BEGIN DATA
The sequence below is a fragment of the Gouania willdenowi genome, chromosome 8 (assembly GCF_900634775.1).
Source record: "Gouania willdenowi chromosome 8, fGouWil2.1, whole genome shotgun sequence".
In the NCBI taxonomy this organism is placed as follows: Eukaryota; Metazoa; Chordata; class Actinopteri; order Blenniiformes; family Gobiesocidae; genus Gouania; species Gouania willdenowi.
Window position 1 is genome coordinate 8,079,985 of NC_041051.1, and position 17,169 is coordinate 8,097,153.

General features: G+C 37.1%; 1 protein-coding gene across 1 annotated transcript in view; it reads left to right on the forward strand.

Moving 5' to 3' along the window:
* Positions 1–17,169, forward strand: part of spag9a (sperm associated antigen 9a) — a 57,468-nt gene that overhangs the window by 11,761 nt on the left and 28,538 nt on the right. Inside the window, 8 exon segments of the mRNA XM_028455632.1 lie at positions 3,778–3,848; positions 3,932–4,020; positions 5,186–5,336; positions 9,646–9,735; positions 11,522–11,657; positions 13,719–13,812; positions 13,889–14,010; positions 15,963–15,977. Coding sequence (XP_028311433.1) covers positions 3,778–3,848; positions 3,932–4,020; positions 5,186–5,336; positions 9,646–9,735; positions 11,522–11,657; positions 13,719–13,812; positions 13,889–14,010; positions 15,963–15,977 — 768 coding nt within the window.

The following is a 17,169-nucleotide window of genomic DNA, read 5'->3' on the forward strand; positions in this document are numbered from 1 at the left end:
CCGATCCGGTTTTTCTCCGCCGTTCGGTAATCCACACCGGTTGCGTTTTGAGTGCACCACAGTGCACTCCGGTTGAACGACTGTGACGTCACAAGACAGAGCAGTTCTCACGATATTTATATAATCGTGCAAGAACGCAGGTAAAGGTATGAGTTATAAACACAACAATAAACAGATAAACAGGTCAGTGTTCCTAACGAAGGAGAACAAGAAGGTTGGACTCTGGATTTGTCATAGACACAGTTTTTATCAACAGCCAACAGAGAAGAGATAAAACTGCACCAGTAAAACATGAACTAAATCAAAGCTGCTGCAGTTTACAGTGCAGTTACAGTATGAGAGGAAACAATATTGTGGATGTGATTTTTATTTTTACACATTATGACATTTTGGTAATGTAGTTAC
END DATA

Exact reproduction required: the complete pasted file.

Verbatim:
The sequence below is a fragment of the Gouania willdenowi genome, chromosome 8 (assembly GCF_900634775.1).
Source record: "Gouania willdenowi chromosome 8, fGouWil2.1, whole genome shotgun sequence".
In the NCBI taxonomy this organism is placed as follows: Eukaryota; Metazoa; Chordata; class Actinopteri; order Blenniiformes; family Gobiesocidae; genus Gouania; species Gouania willdenowi.
Window position 1 is genome coordinate 8,079,985 of NC_041051.1, and position 17,169 is coordinate 8,097,153.

General features: G+C 37.1%; 1 protein-coding gene across 1 annotated transcript in view; it reads left to right on the forward strand.

Moving 5' to 3' along the window:
* Positions 1–17,169, forward strand: part of spag9a (sperm associated antigen 9a) — a 57,468-nt gene that overhangs the window by 11,761 nt on the left and 28,538 nt on the right. Inside the window, 8 exon segments of the mRNA XM_028455632.1 lie at positions 3,778–3,848; positions 3,932–4,020; positions 5,186–5,336; positions 9,646–9,735; positions 11,522–11,657; positions 13,719–13,812; positions 13,889–14,010; positions 15,963–15,977. Coding sequence (XP_028311433.1) covers positions 3,778–3,848; positions 3,932–4,020; positions 5,186–5,336; positions 9,646–9,735; positions 11,522–11,657; positions 13,719–13,812; positions 13,889–14,010; positions 15,963–15,977 — 768 coding nt within the window.

The following is a 17,169-nucleotide window of genomic DNA, read 5'->3' on the forward strand; positions in this document are numbered from 1 at the left end:
CCGATCCGGTTTTTCTCCGCCGTTCGGTAATCCACACCGGTTGCGTTTTGAGTGCACCACAGTGCACTCCGGTTGAACGACTGTGACGTCACAAGACAGAGCAGTTCTCACGATATTTATATAATCGTGCAAGAACGCAGGTAAAGGTATGAGTTATAAACACAACAATAAACAGATAAACAGGTCAGTGTTCCTAACGAAGGAGAACAAGAAGGTTGGACTCTGGATTTGTCATAGACACAGTTTTTATCAACAGCCAACAGAGAAGAGATAAAACTGCACCAGTAAAACATGAACTAAATCAAAGCTGCTGCAGTTTACAGTGCAGTTACAGTATGAGAGGAAACAATATTGTGGATGTGATTTTTATTTTTACACATTATGACATTTTGGTAATGTAGTTAC